are two main ways to append an item to the end of an array in JavaScript, they are .push and .concat.

.push and .concat live on Array.prototype, that means that all instances of Array have access to both the .push and .concat methods.

let friends = ["Mikenzi", "Addison"];
friends.push; // ƒ push() { [native code] }
friends.concat; // ƒ concat() { [native code] }

.push

Now, how exactly do you use .push? Whenever you invoke the .push method, any arguments you pass to it will be appended to the end of the original array. What .push returns is the new length of the array once the new elements are appended to it.

let friends = ["Mikenzi", "Addison"];
const newLength = friends.push("Joshy", "Stacey"); // 4
friends; // ['Mikenzi', 'Addison', 'Joshy', 'Stacey']
newLength === friends.length; // true

Simple enough. Whenever you want to append one or more items to the end of an array, you can use .push.

Do you see any downsides with this approach? Notice that we’re mutating the original friends array. Generally it’s a good idea to avoid direct mutations when you can. This brings us to the next method we can use, .concat.

.concat

.concat is used to merge two or more arrays together. What’s nice about concat is it doesn’t mutate the original array but instead returns a new array.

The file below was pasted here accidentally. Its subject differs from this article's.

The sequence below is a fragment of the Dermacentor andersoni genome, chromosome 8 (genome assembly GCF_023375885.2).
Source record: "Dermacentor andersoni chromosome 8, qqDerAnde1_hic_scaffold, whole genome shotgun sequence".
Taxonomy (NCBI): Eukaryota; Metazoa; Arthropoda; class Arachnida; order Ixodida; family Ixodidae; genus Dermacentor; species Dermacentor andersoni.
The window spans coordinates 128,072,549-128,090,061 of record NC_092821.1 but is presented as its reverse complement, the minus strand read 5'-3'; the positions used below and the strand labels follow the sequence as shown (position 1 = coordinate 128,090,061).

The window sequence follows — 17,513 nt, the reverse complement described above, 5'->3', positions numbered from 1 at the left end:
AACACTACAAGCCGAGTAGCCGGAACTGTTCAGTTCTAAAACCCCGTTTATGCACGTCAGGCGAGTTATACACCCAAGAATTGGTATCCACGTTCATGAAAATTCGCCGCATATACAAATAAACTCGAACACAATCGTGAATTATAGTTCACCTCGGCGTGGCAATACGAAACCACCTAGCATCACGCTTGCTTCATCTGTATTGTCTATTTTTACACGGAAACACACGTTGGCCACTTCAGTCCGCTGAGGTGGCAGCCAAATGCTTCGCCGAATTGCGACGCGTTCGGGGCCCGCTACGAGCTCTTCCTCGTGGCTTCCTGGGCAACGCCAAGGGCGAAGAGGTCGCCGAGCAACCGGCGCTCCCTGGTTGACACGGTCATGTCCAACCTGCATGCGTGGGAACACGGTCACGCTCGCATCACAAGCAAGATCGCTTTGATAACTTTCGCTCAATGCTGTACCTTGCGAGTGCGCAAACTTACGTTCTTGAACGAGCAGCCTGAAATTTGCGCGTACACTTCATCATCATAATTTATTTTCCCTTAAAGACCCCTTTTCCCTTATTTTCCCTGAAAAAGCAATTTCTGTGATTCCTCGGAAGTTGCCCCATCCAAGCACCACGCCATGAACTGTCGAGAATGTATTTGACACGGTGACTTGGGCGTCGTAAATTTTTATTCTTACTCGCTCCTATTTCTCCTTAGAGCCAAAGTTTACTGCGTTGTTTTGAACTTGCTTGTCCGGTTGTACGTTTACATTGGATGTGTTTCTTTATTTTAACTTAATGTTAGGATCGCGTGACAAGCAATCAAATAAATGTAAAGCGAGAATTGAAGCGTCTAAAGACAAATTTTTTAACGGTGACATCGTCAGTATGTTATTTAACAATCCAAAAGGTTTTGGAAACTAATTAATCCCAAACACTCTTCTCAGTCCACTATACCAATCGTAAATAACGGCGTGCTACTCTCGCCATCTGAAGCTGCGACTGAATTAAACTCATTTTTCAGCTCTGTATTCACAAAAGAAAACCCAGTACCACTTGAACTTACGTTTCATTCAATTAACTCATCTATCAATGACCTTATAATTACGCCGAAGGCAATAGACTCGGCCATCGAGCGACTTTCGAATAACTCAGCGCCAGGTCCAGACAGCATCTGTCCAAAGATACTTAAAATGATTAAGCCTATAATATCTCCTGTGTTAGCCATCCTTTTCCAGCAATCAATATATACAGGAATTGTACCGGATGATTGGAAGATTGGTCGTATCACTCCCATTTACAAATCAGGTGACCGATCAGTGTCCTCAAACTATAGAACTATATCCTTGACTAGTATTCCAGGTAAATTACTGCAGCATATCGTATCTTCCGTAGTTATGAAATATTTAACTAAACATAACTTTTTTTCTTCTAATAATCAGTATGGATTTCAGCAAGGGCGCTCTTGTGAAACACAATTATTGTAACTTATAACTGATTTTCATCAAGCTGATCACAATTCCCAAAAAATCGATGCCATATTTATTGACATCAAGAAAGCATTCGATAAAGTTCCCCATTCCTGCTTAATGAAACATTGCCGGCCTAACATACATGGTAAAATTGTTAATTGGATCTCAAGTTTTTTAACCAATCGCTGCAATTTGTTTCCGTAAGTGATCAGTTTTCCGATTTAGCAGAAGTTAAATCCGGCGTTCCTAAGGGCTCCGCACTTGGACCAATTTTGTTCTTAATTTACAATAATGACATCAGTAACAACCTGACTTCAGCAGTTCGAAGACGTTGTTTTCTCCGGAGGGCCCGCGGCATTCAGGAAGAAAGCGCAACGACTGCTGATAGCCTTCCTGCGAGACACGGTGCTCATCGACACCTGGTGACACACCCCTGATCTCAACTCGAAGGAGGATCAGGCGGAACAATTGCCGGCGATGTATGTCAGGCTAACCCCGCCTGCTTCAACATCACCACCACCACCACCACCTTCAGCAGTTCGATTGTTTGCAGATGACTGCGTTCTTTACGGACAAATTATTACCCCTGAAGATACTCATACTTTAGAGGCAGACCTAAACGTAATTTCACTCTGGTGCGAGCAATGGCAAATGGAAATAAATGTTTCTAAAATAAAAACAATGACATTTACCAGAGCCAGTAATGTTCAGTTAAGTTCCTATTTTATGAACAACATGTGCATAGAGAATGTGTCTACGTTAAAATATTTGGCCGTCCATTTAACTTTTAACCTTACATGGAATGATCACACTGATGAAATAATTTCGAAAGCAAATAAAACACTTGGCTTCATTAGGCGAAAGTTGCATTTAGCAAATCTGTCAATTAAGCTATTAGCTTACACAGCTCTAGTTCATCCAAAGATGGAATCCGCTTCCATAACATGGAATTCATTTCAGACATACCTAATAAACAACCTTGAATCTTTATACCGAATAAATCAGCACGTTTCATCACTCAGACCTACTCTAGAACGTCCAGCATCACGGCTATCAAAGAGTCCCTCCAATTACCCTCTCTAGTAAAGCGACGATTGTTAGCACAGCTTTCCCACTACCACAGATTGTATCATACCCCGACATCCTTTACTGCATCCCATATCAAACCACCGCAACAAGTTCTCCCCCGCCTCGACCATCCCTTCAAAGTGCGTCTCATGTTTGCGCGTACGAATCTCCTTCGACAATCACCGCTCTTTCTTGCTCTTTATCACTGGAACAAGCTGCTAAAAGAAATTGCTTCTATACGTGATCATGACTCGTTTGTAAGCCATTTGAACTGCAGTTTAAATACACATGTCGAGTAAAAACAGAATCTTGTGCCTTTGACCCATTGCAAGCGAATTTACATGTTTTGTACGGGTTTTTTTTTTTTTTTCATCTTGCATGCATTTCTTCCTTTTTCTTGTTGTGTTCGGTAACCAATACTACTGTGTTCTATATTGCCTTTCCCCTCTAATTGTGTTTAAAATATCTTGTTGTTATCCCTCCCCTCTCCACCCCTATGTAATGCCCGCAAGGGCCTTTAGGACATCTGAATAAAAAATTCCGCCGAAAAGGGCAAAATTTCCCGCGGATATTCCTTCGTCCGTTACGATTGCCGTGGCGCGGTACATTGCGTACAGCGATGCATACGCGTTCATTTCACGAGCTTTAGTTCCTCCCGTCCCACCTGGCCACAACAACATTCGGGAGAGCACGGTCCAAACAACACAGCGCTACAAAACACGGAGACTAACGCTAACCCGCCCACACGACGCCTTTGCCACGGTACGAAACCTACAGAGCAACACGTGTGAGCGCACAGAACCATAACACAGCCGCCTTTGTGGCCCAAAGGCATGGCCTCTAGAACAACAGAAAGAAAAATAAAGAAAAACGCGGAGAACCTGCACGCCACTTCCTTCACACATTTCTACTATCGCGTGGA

const oldFriends = ["Mikenzi", "Addison"];
const friends = oldFriends.concat(["Joshy", "Stacey"]);
oldFriends; // ['Mikenzi', 'Addison']
friends; // ['Mikenzi', 'Addison', 'Joshy', 'Stacey']

Notice we get the same result we had with .push, but now we’re not mutating the original array. It’s because of this that you should prefer .concat over .push.

Because concat doesn’t modify the original array and instead returns a new array, it’s commonly used in React apps, Redux apps, or anywhere else mutations are frowned upon.

addFriend(friend) {
this.setState((prevState) => ({
friends: prevState.concat([friend])
}))
}

Before you leave

I know, "another newsletter pitch" - but hear me out. Most JavaScript newsletters are terrible. When's the last time you actually looked forward to getting one? Even worse, when's the last time you actually read one rather than just skim it?

We wanted to change that, which is why we created Bytes. The goal was to create a JavaScript newsletter that was both educational and entertaining. 84,512 subscribers and an almost 50% weekly open rate later, it looks like we did it.

Delivered to 84,512 developers every Monday

Avatar for Tyler McGinnis

Tyler McGinnis

CEO of ui.dev. Obsessed with teaching, writing, swimming, biking, and running.

Share this post